October 1, 2023

Key points:

  • Students will continue to use AI–educators should encourage responsible AI use among students
  • Stopgaps to block AI will only negatively impact underserved students who don’t have ready access to the internet at home
  • See related article: Is AI the future of education?

When ChatGPT was released in November 2022, many educators saw AI as a threat, assuming students were going to use AI to cheat. And they did. But in our haste to identify the pitfalls of generative AI, we have obscured examples of how students have used it to explore new topics, help with projects, and nurture creativity and curiosity. 

With the landscape shifting so quickly, we can no longer ignore the fact that back to school is going to look very different this year. 

Headlines from the past several weeks serve as indicators of what’s to come: 

  • GPT4 passed the MIT Mathematics and EECS curriculum with 100 percent
  • Harvard has an official AI tutor for its computer science program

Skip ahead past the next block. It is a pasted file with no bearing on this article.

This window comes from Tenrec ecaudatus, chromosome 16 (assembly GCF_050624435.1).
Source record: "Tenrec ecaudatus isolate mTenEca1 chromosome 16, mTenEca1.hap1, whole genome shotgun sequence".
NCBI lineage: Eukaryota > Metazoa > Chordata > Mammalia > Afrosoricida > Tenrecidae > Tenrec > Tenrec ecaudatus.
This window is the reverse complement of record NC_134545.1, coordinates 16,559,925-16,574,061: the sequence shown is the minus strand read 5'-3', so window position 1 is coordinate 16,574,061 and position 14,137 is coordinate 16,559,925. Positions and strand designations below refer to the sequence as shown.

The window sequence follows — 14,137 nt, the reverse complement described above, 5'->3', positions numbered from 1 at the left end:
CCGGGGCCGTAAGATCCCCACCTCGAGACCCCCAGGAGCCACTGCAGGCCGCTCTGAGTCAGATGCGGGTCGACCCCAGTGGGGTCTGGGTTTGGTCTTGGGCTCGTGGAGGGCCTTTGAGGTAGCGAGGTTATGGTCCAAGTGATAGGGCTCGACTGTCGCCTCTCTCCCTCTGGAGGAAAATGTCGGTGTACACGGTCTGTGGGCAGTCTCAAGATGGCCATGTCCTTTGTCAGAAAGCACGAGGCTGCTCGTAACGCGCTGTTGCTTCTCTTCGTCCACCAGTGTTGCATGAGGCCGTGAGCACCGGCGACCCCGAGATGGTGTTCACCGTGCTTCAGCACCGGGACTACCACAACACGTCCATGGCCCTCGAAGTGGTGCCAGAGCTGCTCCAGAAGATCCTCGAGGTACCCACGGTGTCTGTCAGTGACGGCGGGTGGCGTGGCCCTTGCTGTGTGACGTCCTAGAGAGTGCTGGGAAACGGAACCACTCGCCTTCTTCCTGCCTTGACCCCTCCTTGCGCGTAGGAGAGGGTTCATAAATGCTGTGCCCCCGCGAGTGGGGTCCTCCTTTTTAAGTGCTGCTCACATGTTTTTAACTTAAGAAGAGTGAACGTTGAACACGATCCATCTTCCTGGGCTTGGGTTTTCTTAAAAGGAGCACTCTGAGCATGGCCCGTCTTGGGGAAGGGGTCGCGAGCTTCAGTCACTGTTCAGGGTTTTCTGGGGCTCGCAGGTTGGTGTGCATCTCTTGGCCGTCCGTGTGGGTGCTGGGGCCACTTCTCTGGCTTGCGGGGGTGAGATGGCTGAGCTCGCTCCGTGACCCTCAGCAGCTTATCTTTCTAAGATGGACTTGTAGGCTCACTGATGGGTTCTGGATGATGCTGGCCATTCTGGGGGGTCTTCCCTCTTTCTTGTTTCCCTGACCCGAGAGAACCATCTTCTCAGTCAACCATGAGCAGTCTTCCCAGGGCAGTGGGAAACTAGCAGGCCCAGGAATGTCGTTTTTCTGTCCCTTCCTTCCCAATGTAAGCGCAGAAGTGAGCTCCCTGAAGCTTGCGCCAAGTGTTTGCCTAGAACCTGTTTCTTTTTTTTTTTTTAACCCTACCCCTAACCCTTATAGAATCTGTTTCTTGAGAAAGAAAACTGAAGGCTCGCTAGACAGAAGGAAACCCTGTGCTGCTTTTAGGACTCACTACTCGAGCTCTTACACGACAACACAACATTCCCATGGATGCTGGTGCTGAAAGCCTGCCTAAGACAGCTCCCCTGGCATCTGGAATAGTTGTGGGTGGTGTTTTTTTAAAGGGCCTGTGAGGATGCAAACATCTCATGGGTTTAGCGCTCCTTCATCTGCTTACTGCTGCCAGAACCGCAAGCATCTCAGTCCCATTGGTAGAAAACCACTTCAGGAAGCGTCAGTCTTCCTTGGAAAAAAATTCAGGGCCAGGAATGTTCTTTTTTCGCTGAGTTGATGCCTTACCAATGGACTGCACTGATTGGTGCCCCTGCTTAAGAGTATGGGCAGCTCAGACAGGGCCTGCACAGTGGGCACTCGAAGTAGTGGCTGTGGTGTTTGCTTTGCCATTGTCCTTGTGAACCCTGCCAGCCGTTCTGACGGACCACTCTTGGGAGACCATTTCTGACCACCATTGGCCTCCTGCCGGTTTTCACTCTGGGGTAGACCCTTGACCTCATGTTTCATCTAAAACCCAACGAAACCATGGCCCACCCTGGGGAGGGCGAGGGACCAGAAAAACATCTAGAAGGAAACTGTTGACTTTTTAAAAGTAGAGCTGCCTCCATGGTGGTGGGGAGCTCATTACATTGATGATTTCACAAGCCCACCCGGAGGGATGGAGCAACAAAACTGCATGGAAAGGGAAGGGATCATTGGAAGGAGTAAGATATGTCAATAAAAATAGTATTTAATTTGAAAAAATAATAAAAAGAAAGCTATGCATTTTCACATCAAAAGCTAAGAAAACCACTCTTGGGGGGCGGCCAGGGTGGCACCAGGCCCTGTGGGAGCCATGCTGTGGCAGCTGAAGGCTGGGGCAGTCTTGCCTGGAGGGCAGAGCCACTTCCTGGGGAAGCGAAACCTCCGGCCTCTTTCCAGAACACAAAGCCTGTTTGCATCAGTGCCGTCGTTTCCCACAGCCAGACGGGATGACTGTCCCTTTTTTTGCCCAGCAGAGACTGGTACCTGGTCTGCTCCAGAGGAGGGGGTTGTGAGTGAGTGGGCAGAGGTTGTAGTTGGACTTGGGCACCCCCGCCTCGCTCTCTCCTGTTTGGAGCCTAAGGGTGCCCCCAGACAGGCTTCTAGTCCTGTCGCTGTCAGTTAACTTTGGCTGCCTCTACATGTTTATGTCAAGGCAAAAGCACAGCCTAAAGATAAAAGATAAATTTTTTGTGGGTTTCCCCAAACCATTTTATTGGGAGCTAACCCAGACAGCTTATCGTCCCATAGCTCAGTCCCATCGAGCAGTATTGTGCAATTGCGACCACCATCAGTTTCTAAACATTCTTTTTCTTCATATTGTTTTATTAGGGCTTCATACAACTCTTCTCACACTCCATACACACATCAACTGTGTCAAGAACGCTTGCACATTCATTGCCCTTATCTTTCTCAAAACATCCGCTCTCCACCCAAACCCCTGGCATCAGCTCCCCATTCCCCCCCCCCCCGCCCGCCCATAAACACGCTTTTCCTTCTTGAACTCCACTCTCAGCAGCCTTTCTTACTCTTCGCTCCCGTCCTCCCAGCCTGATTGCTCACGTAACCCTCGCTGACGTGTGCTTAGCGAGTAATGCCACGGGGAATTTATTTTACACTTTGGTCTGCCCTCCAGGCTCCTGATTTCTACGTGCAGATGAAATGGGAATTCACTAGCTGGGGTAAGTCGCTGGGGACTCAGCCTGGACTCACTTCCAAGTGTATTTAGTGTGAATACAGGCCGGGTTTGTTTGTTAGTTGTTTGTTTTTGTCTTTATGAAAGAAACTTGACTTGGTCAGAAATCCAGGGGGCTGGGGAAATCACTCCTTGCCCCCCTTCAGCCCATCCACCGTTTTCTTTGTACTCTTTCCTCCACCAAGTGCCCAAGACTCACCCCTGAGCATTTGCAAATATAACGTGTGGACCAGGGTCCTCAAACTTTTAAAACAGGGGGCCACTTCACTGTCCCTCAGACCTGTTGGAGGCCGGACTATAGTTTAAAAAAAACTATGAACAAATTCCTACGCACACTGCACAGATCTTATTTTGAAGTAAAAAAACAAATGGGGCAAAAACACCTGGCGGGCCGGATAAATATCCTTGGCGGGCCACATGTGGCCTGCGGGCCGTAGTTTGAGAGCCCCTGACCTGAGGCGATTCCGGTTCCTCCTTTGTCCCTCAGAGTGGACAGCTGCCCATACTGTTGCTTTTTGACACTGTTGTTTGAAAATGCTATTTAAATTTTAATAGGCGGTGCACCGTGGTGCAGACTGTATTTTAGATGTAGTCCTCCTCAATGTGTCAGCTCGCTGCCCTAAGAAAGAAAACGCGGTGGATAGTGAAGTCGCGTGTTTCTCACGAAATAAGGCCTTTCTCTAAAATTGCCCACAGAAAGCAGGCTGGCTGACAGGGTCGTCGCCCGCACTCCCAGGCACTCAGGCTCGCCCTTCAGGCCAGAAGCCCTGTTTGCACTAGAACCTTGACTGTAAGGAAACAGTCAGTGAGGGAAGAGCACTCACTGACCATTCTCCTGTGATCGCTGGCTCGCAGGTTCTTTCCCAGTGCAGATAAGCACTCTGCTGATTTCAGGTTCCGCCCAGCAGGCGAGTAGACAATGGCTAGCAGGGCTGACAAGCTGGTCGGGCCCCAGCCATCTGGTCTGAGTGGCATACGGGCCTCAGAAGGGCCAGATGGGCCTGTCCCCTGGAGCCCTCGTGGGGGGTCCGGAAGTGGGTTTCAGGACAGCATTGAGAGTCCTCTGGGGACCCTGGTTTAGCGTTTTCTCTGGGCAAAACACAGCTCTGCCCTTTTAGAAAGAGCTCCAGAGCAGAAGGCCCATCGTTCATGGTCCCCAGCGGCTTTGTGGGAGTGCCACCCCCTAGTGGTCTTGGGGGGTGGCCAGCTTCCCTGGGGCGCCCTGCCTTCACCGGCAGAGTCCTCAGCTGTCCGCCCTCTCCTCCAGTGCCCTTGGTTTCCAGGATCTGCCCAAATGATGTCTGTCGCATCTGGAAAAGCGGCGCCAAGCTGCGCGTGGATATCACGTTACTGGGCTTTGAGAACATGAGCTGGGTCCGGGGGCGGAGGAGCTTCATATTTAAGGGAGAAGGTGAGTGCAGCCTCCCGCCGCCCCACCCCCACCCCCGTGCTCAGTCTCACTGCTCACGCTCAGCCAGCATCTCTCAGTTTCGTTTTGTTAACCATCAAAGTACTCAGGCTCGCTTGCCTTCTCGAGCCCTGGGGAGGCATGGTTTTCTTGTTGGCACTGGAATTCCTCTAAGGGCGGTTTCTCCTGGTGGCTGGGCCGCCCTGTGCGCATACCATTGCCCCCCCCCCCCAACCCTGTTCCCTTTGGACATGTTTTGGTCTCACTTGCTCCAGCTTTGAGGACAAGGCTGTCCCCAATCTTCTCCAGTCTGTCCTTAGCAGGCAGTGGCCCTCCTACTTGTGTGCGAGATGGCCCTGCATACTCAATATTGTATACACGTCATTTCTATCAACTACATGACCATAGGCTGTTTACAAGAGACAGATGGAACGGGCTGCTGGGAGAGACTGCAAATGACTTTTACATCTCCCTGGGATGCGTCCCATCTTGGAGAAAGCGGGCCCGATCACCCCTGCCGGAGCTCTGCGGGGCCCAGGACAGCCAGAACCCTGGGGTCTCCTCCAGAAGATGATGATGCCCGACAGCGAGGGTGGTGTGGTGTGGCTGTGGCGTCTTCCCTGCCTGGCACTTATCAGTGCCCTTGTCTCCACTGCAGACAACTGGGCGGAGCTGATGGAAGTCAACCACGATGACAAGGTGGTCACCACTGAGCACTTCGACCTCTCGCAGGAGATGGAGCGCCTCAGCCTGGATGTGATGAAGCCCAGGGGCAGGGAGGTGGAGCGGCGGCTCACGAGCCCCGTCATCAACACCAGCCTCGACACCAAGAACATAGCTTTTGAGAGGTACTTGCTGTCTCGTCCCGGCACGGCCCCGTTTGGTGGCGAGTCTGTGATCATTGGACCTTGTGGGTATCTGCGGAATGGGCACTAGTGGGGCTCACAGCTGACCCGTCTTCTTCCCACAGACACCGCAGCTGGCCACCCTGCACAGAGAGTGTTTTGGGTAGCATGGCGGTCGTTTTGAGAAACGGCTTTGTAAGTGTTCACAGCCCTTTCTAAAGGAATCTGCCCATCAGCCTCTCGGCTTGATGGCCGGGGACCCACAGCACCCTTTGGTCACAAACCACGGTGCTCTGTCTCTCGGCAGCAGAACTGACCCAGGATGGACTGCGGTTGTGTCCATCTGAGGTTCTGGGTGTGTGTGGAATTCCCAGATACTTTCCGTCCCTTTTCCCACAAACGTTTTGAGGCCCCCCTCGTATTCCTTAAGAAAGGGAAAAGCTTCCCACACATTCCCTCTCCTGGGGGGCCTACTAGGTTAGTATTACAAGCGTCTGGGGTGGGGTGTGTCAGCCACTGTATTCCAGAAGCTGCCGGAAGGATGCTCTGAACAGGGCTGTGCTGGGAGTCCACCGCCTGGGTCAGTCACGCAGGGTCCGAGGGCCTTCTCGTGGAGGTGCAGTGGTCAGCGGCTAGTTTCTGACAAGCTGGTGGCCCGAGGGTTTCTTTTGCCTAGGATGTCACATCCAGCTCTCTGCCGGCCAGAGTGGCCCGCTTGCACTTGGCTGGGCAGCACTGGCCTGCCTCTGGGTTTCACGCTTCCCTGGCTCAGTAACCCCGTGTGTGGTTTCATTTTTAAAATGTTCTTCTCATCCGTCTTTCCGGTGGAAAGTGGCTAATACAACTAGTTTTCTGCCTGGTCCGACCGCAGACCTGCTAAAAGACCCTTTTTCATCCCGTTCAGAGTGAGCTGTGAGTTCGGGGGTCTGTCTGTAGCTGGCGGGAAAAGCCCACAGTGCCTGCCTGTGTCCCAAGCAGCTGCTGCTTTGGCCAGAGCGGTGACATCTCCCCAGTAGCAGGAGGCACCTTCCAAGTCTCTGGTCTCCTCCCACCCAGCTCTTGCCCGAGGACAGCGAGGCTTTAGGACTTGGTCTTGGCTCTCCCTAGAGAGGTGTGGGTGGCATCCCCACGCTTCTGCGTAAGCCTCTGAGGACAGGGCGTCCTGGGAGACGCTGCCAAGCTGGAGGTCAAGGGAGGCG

• Hong Kong is rolling out its first AI curriculum to middle and high school aged students 

It’s July. 

By September, generative AI will be ubiquitous for all people with high levels of connectivity.

Some critics argue that change isn’t inevitable, particularly given the decentralized nature of education in the US. But 90 percent of middle and high schools have put in place 1-to-1 computing programs, and 91% of students have a cell phone by age 14. The major search engines will have integrated generative AI in the next several months. Given these circumstances, the convergence of AI and the classroom is inevitable. 

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